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INSIGHT: Misclassifying Employees—Making a Mistake Can Be Costly

March 8, 2019, 9:00 AM

Employers continue to wrongly classify their employees as independent contractors, posing financial and reputational risks. The damages from such errors can cost millions, depending on the number of misclassified workers and the degree of harm.

Both federal and state governments are increasing enforcement measures to protect employees and increase revenue collection. Although lawmakers have made strides to clarify the rules, ambiguity still exists as the economy diversifies.

The IRS definition of a common-law employee is anyone who performs services for you if you can control what will be done and how it will be done.

For independent contractors, you are not an independent contractor if you perform services that can be controlled by an employer (what will be done and how it will be done). The IRS goes so far as to describe independent contractors as “self-employed.” This serves as the premise for many lawsuits.

Employers often classify their employees as independent contractors to evade necessary payments. Others are miseducated and are genuinely unaware of the difference.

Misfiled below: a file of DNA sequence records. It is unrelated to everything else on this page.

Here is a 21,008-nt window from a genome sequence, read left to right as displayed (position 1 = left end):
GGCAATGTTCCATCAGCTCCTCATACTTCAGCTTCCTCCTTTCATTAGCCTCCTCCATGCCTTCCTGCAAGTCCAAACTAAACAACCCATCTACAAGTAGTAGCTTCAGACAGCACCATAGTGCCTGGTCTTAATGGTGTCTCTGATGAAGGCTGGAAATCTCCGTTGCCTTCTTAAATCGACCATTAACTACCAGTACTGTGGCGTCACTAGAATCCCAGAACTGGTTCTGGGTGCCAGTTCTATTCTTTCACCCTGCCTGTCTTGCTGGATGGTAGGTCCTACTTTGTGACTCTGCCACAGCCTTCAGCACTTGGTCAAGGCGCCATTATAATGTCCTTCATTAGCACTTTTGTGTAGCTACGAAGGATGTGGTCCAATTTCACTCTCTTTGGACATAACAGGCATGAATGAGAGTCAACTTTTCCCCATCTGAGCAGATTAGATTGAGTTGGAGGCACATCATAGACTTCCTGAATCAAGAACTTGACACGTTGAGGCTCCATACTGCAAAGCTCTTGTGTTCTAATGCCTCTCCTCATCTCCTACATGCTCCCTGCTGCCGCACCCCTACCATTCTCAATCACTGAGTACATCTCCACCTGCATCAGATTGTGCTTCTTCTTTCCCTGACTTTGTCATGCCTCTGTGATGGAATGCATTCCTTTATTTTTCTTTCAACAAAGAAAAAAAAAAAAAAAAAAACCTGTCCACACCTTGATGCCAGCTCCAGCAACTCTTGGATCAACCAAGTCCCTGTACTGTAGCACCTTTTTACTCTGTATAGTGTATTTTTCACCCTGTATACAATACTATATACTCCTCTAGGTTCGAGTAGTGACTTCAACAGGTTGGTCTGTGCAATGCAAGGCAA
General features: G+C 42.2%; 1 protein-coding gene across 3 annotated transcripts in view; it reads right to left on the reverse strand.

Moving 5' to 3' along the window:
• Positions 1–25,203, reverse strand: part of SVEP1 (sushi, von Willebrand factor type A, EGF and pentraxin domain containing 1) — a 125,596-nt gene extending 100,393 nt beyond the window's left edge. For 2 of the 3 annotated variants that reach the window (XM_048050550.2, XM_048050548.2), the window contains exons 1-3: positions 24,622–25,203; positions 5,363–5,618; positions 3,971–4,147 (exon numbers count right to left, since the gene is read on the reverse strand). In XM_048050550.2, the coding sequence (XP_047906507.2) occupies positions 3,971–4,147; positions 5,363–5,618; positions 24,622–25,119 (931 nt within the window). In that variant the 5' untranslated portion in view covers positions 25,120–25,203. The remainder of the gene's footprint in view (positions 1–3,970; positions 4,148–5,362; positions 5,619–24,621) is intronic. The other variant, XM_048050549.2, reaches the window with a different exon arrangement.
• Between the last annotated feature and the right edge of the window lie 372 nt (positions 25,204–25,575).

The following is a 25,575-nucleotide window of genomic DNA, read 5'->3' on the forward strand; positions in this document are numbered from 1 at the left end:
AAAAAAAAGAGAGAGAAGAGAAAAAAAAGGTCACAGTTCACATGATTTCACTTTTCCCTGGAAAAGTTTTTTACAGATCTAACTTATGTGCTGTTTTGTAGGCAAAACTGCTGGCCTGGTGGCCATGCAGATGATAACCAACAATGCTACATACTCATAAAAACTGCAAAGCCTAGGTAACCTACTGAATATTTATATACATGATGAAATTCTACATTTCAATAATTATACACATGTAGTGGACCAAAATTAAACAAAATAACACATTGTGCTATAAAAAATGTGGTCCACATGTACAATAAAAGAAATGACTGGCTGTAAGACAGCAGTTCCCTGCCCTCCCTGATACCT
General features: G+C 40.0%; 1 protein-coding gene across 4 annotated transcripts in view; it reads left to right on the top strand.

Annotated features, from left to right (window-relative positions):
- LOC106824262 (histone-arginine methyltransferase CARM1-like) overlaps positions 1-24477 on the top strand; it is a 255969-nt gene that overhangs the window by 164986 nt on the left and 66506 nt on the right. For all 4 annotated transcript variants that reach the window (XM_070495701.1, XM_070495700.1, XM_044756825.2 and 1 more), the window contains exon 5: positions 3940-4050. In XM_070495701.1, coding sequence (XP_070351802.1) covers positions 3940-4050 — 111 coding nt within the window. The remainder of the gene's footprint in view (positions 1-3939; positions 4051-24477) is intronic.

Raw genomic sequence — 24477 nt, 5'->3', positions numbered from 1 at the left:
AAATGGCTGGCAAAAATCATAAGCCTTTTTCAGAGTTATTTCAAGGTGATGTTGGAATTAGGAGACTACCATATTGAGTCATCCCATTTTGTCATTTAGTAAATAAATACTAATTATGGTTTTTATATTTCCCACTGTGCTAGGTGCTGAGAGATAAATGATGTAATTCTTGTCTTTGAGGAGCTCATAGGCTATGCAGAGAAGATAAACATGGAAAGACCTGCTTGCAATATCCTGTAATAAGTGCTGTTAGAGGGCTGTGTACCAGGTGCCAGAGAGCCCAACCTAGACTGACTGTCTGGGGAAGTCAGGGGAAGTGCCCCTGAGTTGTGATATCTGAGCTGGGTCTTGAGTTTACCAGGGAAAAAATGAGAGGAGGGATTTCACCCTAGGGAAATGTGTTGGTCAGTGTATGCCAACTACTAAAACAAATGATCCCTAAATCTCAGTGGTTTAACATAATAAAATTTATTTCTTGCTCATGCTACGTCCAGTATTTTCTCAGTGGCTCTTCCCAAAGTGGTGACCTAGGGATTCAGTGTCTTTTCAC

Potential Consequences

In any case, the possible implications of not correctly filing your employees correctly include:

  • Wage Claims
  • Fines and Penalties
  • Back Taxes
  • Class Action Lawsuits
  • Employee Benefit Coverage
  • Damage to Reputation

Comparing Misclassification Cases over the Decade

Independent contractor misclassification lawsuits notably proliferate transportation, technology, construction, and now the gig economy.

Over a decade apart, the following two cases have strikingly similar patterns and different outcomes, illustrating how the role of an independent contractor has evolved.

The Evolution of FedEx (1999 - 2014)

In the 1999 case Estrada vs. FedEx Ground Package System Inc, the plaintiffs filed a lawsuit against FedEx Ground, claiming drivers were unfairly responsible for expenses (cost of uniforms, fuel, insurance, maintenance for their vehicles, and other operating necessities).

Estrada called the FedEx contract “[a] brilliantly drafted contract creating the constraints of an employment arrangement with [the drivers] in the guise of an independent contractor model — because FedEx not only has the right to control, but has close to absolute control over [the drivers] based upon interpretation and obfuscation.”

Due to the control that FedEx exercised over the drivers, as well as unfair working conditions for the drivers, the plaintiffs were awarded $5.3 million in damages and an additional $12.3 million in legal fees in December 2005. Three years after that court decision, California FedEx drivers were awarded an additional $9 million in damages.

In one of the larger cases, several current and former pick-up and delivery drivers in the state of California also filed a class action employee misclassification lawsuit in 2005, claiming they were due overtime. The evidence showed, among other findings, that FedEx had a mandatory-branded FedEx dress code, supervised work, and set deadlines for performance— demonstrating a strong indicia of control.